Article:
With the planned implementation of the Arts, Culture, and Entertainment (ACE) study submitted by Wolf, Keens & Company being shifted from one committee to another, any major reorganization of the arts community may not happen for some time. In the meantime, however, plenty of other things could improve the vitality of the local arts scene.

1. Money

Money is a perpetual problem for most arts groups, big and small, traditional and experimental, in cities throughout the country. Ticket sales and admission prices simply don't cover the costs of staging a ballet or opera or for the acquisition of paintings and sculpture for display in a museum or gallery, so arts groups instead rely on private donations and government support. Even in the current boom economy, those groups compete against each other for a limited amount of money, much of it coming from the same small core of dedicated, usually wealthy, donors.

"There's the ongoing problem of funding, of finding enough money to make yourself viable in the community," says Judy Lane Robinson, managing director of the Tennessee Children's Dance Ensemble. "There's only so much money out there, and everyone's in line for the same money."

A few years ago, with the Knoxville Museum of Art teetering on the edge of bankruptcy, the Knoxville Symphony suffered a $150,000 deficit due, at least in part, to a sudden drop in donations. Much of that money had instead been diverted to the KMA through a massive private bailout. That effort saved the museum, which now operates with a balanced $2 million budget each year, but it indicates the fragility of the small network of private supporters that, to a great extent, keep the local arts afloat.

KMA's support base has broadened since the bailout, according to museum president Richard Ferrin. In 1993, a handful of donors accounted for 40 percent of the KMA's annual budget. Now, those same donors give less than 10 percent. The 4,000 members of the museum, who donate as little as $40 a year for unlimited admission and discounts, now account for the majority of the KMA's funding. Part of the apparent strategy behind the museum's growth, however, has been hosting popular, patron-friendly exhibits such as the ongoing display of prints and illustrations by M.C. Escher, rather than challenging, cutting-edge contemporary art.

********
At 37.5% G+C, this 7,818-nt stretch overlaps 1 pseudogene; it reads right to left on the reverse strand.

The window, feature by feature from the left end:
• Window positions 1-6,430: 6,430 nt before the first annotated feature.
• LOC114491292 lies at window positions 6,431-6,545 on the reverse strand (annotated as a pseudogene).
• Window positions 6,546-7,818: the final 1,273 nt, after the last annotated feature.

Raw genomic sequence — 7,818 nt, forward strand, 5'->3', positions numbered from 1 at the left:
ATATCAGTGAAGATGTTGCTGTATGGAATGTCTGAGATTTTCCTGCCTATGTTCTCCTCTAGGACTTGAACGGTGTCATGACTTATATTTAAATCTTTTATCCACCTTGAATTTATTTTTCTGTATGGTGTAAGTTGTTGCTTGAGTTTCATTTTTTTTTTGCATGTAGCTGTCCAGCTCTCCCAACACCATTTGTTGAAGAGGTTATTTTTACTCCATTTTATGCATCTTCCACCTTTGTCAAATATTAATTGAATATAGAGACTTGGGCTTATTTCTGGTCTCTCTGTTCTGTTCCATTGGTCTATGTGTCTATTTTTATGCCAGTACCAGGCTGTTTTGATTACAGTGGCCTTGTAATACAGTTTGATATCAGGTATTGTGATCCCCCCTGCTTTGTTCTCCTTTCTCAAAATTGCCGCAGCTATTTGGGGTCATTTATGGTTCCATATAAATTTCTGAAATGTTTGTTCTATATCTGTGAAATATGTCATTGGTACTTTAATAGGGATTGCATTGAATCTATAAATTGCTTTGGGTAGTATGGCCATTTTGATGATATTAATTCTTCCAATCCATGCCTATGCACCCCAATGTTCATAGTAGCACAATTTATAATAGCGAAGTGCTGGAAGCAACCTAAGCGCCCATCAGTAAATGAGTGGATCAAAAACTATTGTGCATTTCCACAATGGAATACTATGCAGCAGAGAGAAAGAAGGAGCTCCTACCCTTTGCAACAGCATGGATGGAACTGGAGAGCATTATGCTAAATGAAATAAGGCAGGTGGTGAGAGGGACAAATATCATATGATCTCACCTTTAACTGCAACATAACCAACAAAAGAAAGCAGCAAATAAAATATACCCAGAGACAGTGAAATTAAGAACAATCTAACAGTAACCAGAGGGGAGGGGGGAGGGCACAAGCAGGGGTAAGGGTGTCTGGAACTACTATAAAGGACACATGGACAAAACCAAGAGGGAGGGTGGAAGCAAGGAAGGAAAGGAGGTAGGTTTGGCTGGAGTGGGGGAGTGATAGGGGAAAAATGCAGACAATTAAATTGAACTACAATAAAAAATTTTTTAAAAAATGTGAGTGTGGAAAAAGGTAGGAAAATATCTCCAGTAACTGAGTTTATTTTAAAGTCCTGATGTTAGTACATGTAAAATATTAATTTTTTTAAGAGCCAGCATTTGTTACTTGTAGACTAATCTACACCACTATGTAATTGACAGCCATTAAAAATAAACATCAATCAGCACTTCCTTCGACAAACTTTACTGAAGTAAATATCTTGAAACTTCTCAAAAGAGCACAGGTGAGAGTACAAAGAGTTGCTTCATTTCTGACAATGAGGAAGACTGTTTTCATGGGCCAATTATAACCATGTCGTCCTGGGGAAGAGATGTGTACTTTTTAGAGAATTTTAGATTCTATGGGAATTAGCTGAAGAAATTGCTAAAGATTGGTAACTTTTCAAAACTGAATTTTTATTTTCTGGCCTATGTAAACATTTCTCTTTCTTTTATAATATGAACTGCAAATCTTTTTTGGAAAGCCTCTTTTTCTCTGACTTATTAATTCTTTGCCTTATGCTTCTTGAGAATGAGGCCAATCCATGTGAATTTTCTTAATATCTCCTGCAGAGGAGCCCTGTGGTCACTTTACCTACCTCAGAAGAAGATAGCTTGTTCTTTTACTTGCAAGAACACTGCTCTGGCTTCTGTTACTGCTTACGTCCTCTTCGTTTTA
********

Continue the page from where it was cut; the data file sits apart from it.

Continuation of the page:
"I think that's one of the problems, because Knoxville is a small city, and it has small-town thinking, an attitude of not trying new things... We haven't moved into a more metropolitan way of thinking," says Diane Hanson, owner of Hanson Gallery on Kingston Pike, which for 13 years has operated completely on its revenue from gallery sales. Hanson concedes that her gallery would be far different if she were subsidized with other sources. "We could certainly offer a different product," she says. "There are downsides to [being self-sufficient]. We've had to adjust from the type of gallery my husband and I would like to have."

For smaller arts groups, financial support from private donors, ticket sales, and the local government is hard to come by. The experimental A-1/Lab Art Space, once a vital presenter of contemporary local art, lost its donated space on Gay Street more than a year ago, and has struggled since then to find a suitable—and affordable—location.